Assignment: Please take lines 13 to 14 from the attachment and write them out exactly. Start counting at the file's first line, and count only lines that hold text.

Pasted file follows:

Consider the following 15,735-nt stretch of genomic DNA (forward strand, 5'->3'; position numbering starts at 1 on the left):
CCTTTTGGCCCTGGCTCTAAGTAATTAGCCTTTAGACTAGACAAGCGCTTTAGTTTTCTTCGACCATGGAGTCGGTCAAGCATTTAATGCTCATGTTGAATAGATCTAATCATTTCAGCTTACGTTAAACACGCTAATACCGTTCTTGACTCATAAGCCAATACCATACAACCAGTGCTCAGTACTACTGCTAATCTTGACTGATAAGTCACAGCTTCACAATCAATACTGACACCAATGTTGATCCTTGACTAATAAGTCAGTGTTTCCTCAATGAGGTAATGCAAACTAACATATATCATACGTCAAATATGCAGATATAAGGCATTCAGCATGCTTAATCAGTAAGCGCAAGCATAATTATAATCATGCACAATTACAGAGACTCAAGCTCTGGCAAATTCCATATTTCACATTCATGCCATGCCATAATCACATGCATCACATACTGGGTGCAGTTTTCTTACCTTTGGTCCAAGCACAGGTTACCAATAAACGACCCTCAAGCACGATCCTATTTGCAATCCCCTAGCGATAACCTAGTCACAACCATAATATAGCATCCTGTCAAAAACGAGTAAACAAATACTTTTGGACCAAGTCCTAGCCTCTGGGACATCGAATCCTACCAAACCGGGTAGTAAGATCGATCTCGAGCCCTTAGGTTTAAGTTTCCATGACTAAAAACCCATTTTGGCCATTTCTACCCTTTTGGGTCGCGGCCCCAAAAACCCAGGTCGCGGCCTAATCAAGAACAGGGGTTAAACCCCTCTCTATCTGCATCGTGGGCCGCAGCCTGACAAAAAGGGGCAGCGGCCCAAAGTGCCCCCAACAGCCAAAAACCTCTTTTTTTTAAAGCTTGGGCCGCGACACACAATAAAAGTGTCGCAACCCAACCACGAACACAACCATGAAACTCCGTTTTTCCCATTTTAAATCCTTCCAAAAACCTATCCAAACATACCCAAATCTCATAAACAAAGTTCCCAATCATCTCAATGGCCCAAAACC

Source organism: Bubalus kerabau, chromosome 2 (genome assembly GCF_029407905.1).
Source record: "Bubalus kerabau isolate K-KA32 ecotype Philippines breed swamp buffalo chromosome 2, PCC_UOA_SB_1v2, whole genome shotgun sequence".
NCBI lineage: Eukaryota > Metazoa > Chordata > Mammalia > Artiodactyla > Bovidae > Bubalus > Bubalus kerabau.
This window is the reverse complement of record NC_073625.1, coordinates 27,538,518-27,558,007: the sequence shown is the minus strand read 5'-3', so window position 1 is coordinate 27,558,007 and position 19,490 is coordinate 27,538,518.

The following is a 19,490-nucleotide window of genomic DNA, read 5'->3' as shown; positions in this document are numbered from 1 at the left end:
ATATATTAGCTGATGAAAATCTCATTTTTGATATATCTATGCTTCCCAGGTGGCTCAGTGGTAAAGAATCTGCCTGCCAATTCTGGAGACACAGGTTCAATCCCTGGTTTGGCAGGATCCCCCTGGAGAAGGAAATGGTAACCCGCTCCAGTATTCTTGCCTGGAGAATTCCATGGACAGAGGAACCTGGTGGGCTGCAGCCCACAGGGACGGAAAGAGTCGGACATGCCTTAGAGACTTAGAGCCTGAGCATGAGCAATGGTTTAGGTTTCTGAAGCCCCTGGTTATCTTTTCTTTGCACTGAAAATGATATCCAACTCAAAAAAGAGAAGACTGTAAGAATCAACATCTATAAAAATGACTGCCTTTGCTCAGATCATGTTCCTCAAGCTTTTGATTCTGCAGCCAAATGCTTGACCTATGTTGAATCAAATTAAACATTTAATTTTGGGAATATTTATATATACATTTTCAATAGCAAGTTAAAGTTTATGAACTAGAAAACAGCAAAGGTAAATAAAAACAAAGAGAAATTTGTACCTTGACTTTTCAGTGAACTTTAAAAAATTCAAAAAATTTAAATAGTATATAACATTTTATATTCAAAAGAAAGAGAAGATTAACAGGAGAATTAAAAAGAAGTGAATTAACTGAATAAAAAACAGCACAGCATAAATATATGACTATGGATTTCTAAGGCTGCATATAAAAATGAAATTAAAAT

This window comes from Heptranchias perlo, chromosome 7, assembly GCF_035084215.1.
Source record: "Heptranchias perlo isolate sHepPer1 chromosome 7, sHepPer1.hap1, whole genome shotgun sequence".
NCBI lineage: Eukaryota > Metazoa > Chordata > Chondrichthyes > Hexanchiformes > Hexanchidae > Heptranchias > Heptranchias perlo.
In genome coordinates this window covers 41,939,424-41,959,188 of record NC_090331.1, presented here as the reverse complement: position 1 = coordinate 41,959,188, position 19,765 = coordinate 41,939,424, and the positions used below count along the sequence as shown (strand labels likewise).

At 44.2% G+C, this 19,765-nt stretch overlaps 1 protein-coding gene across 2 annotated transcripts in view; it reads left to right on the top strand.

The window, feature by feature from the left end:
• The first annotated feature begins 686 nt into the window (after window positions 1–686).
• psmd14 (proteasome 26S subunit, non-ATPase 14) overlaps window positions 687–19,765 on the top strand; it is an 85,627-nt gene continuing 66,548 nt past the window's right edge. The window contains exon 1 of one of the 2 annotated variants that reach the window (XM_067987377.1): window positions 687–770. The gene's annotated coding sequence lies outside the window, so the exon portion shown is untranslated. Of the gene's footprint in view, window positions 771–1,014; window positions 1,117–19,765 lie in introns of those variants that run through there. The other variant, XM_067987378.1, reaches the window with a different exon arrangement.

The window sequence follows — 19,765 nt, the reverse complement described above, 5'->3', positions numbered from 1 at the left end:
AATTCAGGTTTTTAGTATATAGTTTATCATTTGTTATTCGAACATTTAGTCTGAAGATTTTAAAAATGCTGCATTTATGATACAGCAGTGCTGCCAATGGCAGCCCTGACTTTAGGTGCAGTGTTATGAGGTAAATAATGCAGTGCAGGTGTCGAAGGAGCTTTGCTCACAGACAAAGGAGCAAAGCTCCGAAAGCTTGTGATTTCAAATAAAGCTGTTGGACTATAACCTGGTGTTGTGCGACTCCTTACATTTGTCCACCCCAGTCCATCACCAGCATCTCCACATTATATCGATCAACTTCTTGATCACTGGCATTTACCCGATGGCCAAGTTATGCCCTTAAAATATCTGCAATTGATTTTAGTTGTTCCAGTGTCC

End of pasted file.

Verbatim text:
At 44.2% G+C, this 19,765-nt stretch overlaps 1 protein-coding gene across 2 annotated transcripts in view; it reads left to right on the top strand.

The window, feature by feature from the left end: